c. Add and subtract mixed numbers with like denominators, e.g.,
by replacing each mixed number with an equivalent fraction,
and/or by using properties of operations and the relationship
between addition and subtraction.
d. Solve word problems involving addition and subtraction of
fractions referring to the same whole and having like
denominators, e.g., by using visual fraction models and
equations to represent the problem.
Adding and Subtracting
Mixed Numbers
• Students rename mixed numbers as improper fractions, then
add or subtract.
But…
• They notice that sometimes it is easier to add or subtract the
whole number and fraction separately.
How would you solve each problem? Why?
Adding and Subtracting Mixed
Numbers
• Students can “count up” to find the difference between mixed
numbers (see page 52 in Uncomplicating Fractions).
OR
• They might prefer to regroup part of the whole number in the
greater mixed number.
Explain how to regroup the first
mixed number in this problem.
4.NF.B.4 Multiplying Fractions by a Whole
Number
• CCSS.Math.Content.4.NF.B.4a Understand a fraction a/b as a
multiple of 1/b. For example, use a visual fraction model to represent
5/4 as the product 5 × (1/4), recording the conclusion by the
equation 5/4 = 5 × (1/4).
• CCSS.Math.Content.4.NF.B.4b Understand a multiple of a/b as a
multiple of 1/b, and use this understanding to multiply a fraction by
a whole number. For example, use a visual fraction model to express
3 × (2/5) as 6 × (1/5), recognizing this product as 6/5. (In general, n ×
(a/b) = (n × a)/b.)
• CCSS.Math.Content.4.NF.B.4c Solve word problems involving
multiplication of a fraction by a whole number, e.g., by using visual
fraction models and equations to represent the problem. For
example, if each person at a party will eat 3/8 of a pound of roast
beef, and there will be 5 people at the party, how many pounds of
roast beef will be needed? Between what two whole numbers does
your answer lie?
Interpreting the meaning of
multiplication
• It is important to let students model and solve these problems
in their own way, using whatever models or drawings they
choose as long as they can explain their reasoning.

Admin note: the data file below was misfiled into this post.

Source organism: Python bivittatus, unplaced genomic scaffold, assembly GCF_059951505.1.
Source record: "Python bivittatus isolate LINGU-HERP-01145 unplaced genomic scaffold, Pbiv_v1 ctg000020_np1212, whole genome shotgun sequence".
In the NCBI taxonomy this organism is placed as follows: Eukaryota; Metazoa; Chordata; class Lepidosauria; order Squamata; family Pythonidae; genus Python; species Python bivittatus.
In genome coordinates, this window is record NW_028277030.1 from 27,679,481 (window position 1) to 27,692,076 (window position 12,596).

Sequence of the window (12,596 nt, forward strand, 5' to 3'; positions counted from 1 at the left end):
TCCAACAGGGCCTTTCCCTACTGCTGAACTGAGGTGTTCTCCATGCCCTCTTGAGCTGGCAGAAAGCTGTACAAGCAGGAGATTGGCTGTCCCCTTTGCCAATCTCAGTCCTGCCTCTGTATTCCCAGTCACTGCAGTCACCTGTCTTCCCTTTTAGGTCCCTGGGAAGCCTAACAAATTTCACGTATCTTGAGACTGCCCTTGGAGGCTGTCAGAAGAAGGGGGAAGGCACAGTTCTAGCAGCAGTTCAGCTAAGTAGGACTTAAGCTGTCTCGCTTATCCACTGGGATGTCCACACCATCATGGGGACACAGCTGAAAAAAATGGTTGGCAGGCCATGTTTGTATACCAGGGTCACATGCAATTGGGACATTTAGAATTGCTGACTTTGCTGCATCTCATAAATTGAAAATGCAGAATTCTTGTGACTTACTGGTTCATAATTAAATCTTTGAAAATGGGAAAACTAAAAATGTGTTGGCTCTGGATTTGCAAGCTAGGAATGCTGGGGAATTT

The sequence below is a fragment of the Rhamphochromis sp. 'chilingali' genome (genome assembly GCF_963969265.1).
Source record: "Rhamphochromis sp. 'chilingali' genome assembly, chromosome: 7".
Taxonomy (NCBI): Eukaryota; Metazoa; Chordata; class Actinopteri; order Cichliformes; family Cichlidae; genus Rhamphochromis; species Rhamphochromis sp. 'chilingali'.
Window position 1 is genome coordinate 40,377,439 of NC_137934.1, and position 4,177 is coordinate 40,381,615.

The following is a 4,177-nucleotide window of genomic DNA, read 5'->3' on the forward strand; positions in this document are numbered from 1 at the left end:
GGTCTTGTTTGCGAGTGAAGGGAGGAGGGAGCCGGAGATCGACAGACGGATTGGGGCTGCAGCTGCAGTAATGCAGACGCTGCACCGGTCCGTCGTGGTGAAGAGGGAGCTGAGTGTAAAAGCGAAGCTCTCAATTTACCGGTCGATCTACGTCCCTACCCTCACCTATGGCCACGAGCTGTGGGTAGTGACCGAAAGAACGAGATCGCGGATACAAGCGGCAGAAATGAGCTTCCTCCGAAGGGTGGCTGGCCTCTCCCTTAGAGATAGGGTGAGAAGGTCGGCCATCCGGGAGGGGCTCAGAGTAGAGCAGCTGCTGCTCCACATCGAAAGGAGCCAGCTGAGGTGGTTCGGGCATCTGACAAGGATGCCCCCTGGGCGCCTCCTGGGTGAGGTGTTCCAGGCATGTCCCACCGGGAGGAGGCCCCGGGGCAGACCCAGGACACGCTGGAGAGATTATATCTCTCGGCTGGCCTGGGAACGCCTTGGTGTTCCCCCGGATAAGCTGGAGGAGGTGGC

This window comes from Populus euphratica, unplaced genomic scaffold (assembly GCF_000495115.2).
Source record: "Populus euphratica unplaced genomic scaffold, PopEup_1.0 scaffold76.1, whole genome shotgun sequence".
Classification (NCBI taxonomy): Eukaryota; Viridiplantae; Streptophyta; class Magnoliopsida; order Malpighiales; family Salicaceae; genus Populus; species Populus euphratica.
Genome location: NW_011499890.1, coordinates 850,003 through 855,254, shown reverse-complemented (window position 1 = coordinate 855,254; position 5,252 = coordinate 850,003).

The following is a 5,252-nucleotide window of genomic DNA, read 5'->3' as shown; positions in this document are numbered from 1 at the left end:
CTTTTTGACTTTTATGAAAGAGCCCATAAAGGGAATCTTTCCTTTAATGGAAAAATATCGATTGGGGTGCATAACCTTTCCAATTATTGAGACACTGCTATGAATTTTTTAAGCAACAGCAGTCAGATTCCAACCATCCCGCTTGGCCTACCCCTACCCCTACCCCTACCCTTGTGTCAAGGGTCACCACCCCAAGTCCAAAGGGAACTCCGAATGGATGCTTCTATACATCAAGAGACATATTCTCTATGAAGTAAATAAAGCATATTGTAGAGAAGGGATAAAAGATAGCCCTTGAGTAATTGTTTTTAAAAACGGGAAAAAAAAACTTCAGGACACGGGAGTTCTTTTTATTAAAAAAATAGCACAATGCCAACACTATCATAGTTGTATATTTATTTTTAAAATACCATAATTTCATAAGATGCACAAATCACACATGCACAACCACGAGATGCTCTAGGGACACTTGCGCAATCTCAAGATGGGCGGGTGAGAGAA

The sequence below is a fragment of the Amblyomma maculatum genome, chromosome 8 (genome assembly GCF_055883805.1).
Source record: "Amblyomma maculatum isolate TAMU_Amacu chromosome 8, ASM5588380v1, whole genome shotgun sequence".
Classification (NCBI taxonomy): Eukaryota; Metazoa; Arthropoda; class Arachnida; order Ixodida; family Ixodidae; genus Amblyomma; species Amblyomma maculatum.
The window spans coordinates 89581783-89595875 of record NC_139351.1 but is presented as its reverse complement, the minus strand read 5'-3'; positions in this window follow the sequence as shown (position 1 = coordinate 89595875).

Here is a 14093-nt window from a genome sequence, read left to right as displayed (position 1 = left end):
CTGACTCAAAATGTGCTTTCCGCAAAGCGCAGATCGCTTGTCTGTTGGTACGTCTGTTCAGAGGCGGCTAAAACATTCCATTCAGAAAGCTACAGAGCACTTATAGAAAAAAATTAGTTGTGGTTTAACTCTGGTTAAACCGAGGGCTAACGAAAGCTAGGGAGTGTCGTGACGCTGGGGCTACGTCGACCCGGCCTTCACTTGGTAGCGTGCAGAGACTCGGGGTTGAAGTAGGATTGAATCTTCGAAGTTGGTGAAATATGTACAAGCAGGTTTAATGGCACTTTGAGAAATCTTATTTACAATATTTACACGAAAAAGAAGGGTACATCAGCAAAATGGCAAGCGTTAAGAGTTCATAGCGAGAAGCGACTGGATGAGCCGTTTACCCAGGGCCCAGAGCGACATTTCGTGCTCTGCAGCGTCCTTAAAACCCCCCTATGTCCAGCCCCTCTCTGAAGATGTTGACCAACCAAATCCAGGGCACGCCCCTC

• Once students have spent adequate time exploring
multiplication of fractions, they will begin to notice patterns.
• Then, the standard multiplication algorithm will be simple to
develop. Shift from contextual problems to straight
computation.
How can you solve the following
problem? How many different ways
can you solve it?
Kristen ran on a path that was ¾ of a mile in length. She
ran the path 5 times. What is the total distance that
Kristen ran?
Interpreting the meaning of
multiplication
• Adding 4/5 3 times ( 4/5 +4/5 +4/5)
• 4 fifths + 4 fifths + 4 fifths = 12 fifths, or 12/5
• The result of three jumps of 4/5 on a number line, beginning at 0
• The number of fifths of a 2-D shape if 3 groups of 4 fifths are
shaded.
Understand decimal notation for fractions, and
compare decimal fractions
• CCSS.Math.Content.4.NF.C.5 Express a fraction with
denominator 10 as an equivalent fraction with denominator
100, and use this technique to add two fractions with
respective denominators 10 and 100.2 For example, express
3/10 as 30/100, and add 3/10 + 4/100 = 34/100.
• CCSS.Math.Content.4.NF.C.6 Use decimal notation for
fractions with denominators 10 or 100. For example, rewrite
0.62 as 62/100; describe a length as 0.62 meters; locate 0.62
on a number line diagram.
• CCSS.Math.Content.4.NF.C.7 Compare two decimals to
hundredths by reasoning about their size. Recognize that
comparisons are valid only when the two decimals refer to the
same whole. Record the results of comparisons with the
symbols >, =, or <, and justify the conclusions, e.g., by using a
visual model.
Interpreting decimals
• Representing tenths and hundredths and decimals as a sum.
The 10-to-1 relationship continues indefinitely.
What is a common misconceptions students
have about decimal place value?
Students must
understand the
equivalent
relationship
between tenths
and hundredths.
Representing Decimals on a
Number line
One of the best length models for decimal
fractions is a meter stick. Experiences
allow students to compare decimals and
think about scale and place value.
Comparing Decimals
• Reason abstractly and quantitatively. Develop benchmarks; as
with fractions: 0, ½, and 1. For example, is seventy-eight
hundredths closer to 0 or ½, ½ or 1? How do you know?
• Using decimal circle models. Multiple wheels may be used to
conceptualize the amount. Or, cut the tenths and hundredths
and the decimal can be built.
• Why do many students
think .4 < .19?
Activity: The Unusual Baker
• George is a retired
mathematics teacher who
makes cakes. He likes to
cut the cakes differently
each day of the week. On
the order board, George
lists the fraction of the
piece, and next to that, he
has the cost of each piece.
This week he is selling
whole cakes for $1 each.
Determine the fraction and
decimal for each piece.
How much will each piece
cost if the whole cake is
$1.00?
The Unusual Baker
• CCSS 4.NF.A.1 Equivalent fractions
• CCSS 4. NF.A.2 Compare two fractions
• CCSS 4. NF.B.3a Understand addition and subtraction of
fractions
• CCSS4.NF.B.3b Decompose a fraction into a sum of fractions
with the same denominator.
• CCSS4. NF.C.6 Use decimal notation for fractions with
denominators 10 or 100.
• CCSS4.NF.C.7 Compare two decimals to hundredths by
reasoning about their size.